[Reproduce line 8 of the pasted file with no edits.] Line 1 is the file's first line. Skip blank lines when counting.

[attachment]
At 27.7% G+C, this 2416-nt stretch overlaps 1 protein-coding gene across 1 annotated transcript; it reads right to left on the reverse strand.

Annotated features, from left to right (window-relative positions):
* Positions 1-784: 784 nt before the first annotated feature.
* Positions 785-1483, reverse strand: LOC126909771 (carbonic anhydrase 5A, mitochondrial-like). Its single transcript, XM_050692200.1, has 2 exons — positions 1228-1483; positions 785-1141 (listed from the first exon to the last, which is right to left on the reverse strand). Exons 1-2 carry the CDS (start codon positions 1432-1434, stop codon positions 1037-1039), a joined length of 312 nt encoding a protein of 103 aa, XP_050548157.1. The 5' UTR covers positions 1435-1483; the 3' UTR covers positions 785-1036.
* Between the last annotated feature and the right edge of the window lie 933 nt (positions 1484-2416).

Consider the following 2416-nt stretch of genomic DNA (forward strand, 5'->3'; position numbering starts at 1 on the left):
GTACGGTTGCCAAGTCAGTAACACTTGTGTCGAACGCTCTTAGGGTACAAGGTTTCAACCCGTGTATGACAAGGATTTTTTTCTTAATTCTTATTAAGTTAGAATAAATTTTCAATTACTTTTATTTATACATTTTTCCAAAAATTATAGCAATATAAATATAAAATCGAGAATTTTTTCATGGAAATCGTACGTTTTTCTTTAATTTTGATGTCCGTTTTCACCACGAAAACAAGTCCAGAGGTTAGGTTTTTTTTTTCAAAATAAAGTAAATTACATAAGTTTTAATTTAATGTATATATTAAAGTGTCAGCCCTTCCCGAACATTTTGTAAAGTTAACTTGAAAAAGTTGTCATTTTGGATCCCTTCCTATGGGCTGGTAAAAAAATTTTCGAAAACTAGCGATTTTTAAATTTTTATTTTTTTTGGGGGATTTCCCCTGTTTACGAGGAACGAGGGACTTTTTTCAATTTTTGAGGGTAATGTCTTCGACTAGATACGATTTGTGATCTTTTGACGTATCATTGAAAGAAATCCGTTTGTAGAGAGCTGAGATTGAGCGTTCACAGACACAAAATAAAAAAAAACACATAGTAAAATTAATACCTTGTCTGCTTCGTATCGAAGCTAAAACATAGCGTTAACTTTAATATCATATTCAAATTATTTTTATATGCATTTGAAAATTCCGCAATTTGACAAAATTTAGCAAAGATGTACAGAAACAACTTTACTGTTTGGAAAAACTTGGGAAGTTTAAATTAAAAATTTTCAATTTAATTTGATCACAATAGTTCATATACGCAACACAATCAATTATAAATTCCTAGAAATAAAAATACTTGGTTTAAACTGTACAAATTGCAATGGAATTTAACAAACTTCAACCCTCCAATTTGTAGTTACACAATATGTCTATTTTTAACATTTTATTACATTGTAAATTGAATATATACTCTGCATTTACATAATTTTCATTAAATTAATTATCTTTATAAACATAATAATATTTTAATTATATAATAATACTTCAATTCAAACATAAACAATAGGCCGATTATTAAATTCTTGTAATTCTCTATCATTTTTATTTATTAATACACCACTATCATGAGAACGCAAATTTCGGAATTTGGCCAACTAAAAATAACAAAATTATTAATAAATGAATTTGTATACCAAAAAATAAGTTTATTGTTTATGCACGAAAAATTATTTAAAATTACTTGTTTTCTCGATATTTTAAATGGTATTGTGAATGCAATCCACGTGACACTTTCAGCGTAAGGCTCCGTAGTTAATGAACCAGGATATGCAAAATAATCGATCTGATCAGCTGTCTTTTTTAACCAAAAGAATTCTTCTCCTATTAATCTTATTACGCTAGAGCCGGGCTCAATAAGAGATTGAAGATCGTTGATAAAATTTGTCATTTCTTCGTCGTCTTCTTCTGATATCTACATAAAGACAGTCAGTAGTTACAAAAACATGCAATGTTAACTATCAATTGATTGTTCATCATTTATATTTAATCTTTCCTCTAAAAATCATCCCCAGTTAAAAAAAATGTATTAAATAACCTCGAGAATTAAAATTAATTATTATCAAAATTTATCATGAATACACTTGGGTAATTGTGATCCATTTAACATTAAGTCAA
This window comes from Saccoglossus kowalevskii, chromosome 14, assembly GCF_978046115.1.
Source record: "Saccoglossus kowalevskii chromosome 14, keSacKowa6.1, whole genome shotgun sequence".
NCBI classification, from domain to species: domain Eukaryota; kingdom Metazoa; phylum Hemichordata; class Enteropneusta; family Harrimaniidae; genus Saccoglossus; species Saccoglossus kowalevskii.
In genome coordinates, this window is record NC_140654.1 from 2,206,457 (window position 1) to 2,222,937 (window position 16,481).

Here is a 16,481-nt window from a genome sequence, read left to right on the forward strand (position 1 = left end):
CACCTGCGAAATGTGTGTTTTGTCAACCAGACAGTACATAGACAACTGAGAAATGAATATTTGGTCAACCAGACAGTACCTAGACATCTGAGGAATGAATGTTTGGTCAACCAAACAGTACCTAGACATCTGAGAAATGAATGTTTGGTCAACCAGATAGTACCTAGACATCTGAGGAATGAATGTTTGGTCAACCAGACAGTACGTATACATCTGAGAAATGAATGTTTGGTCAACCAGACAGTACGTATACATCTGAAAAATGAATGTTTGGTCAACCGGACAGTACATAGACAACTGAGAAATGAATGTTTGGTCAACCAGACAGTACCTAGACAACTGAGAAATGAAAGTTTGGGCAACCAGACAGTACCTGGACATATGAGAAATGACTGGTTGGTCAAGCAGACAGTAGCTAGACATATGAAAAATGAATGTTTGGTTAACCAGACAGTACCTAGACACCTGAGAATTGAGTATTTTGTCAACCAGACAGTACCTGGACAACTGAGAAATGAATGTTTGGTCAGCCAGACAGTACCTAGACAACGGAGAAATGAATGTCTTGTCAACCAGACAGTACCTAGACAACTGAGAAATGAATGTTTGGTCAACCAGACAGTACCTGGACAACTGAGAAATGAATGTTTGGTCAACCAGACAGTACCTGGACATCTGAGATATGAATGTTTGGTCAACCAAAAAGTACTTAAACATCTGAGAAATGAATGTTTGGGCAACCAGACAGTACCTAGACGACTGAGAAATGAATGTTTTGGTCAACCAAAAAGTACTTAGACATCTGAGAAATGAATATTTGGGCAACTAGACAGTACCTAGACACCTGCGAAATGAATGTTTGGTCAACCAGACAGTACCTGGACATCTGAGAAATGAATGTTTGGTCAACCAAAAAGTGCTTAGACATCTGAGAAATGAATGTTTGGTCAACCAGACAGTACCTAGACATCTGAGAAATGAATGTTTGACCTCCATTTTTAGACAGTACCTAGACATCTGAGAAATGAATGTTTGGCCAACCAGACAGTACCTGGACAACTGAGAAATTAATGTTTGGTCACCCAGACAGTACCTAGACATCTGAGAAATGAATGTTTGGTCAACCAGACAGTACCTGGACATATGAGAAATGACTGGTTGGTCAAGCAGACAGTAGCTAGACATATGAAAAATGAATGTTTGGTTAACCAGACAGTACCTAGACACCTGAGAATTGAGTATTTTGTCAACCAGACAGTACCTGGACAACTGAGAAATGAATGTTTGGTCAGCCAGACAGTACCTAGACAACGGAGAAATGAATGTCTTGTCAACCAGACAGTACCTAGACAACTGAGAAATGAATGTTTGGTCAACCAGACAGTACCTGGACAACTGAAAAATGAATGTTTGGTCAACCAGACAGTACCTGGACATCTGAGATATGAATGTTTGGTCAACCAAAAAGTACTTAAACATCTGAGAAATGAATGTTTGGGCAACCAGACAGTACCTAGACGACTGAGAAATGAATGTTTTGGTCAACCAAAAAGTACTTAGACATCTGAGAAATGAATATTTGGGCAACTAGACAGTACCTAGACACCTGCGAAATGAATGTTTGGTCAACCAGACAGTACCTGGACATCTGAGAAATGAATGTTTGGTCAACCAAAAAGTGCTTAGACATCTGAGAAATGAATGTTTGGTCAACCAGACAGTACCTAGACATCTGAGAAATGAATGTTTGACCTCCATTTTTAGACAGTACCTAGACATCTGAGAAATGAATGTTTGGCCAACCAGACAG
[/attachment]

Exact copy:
This window comes from Saccoglossus kowalevskii, chromosome 14, assembly GCF_978046115.1.